The National Weather Service says at least three tornadoes hit Rhode Island and southeast Connecticut
NEW HAVEN, Conn. — Three tornadoes that hit Rhode Island and southeast Connecticut this weekend were the first since at least 1950 to strike the area in November, the National Weather Service said Sunday.
The service confirmed the three tornadoes touched down Saturday evening. An EF-1 hit near Stonington, and Westerly, Rhode Island; an EF-0 hit in North Kingstown, Rhode Island; and another EF-0 touched down near Plainfield, and Foster, Rhode Island. Representatives from the service were in the region Sunday to investigate damage. No deaths or injuries were reported.
“Since 1950, there has never been a tornado recorded in CT or RI in the month of November,” the NWS tweeted. “MA last recorded a November tornado on 11/07/1971.”
The EF-1 had estimated peak winds of up to 90 mph (145 kph) and a maximum path width of 100 yards (91 meters), according to the service’s preliminary report. The twisters in North Kingston and Plainfield had estimated peak winds of up to 80 mph (129 kph).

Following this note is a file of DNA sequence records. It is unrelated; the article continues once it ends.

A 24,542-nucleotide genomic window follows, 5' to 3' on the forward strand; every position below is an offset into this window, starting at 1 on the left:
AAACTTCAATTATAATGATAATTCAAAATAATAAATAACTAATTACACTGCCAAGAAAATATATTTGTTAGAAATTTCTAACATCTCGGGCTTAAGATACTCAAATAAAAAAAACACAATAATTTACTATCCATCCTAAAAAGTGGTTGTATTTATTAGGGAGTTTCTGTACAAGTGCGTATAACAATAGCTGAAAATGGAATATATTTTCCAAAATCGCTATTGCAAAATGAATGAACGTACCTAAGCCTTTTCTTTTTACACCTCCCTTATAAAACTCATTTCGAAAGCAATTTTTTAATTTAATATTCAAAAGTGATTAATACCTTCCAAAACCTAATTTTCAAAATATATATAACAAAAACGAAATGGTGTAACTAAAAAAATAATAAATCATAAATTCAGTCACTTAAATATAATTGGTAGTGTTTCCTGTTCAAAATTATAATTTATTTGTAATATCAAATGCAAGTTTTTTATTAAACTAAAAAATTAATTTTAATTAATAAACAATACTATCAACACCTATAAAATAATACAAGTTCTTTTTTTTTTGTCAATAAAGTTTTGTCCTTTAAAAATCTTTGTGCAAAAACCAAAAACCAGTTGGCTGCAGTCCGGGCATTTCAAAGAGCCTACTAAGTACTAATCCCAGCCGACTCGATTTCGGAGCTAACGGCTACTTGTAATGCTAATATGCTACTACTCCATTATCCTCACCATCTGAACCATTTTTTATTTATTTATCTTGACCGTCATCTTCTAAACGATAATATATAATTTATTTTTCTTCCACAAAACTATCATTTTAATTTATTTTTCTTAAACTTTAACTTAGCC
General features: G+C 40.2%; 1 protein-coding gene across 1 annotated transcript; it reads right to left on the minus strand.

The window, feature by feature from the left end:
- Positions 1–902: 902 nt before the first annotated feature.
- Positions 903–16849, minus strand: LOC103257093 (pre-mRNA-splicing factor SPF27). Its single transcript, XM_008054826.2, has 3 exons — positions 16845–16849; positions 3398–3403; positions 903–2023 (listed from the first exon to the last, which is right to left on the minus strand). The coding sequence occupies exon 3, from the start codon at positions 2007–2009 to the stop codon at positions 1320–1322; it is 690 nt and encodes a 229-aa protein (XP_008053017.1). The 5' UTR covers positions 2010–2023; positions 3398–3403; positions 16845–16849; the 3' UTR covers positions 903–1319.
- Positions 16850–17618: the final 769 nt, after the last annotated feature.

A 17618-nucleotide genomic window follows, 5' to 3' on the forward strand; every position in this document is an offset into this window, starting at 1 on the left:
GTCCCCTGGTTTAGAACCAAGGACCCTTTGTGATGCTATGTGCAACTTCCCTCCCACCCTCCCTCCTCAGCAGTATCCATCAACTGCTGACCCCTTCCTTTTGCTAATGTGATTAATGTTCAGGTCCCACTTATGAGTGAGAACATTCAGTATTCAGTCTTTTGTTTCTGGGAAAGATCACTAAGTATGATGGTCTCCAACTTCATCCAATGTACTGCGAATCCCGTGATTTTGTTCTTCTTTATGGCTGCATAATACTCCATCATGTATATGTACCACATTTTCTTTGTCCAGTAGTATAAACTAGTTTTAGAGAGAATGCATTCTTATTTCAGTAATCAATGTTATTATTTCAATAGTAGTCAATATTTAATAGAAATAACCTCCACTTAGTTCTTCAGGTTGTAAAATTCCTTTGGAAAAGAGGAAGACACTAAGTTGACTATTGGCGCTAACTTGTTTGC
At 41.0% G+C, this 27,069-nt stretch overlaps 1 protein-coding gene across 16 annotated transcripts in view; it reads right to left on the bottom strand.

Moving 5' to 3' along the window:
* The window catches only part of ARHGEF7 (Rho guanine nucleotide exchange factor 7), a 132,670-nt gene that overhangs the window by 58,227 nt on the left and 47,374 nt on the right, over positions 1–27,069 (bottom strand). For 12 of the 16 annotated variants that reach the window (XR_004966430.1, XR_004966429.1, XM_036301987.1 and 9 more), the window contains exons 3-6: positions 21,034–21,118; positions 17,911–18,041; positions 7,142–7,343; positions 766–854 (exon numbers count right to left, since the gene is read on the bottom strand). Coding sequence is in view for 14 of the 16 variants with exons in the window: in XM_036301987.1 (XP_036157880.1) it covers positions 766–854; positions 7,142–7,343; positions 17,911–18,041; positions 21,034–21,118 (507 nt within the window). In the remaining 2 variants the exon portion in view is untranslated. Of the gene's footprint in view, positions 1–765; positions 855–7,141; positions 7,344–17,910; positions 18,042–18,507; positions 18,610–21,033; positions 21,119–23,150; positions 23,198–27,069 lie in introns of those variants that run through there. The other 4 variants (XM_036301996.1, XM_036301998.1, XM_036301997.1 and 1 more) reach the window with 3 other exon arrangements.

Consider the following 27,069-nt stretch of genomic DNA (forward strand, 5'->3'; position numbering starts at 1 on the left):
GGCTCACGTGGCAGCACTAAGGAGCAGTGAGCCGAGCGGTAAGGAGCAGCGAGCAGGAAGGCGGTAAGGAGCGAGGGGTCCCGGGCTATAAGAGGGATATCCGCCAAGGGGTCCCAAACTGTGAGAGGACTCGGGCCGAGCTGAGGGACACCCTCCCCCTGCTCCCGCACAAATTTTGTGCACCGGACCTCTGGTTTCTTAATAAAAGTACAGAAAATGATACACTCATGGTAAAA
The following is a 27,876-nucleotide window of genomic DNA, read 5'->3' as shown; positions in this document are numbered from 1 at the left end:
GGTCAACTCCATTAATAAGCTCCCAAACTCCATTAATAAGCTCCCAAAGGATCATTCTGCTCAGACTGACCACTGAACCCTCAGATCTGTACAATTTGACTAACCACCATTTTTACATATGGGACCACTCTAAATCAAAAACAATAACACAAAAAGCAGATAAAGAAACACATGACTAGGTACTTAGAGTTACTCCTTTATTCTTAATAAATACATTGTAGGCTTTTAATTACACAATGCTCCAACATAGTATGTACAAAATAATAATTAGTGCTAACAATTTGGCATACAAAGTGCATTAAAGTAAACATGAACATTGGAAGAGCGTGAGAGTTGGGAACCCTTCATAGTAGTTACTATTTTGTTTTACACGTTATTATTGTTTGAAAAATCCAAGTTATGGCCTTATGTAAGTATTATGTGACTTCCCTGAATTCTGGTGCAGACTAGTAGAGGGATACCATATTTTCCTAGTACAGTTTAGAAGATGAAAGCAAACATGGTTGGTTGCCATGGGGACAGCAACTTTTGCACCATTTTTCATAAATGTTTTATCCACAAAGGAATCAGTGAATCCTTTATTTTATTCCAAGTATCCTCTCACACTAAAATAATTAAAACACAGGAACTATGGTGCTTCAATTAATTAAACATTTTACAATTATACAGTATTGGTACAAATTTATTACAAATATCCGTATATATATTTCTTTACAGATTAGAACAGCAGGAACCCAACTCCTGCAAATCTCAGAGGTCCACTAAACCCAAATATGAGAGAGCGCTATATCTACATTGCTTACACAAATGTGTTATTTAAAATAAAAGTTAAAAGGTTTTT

In the path of the EF-1, a gutter and shutters were ripped off homes, a trampoline became lodged on a power line about 20 feet (6 meters) in the air and a metal shed was lifted and flipped before it was crushed by a large branch, among other damage, according to the service. In the North Kingston tornado’s path, at least four power poles were snapped and a fallen tree caused window and roof damage.
The two tornadoes touched down for about a mile and a half.
In the Plainfield and Foster tornado’s path, a heavy, large trailer was pushed about 50 feet (15 meters), according to the service. That twister touched down intermittently for 6 miles (9 kilometers).
All three of the tornadoes uprooted several trees.
The NWS said in another tweet it was unable to adequately survey the Scituate, Rhode Island, area due to sunset.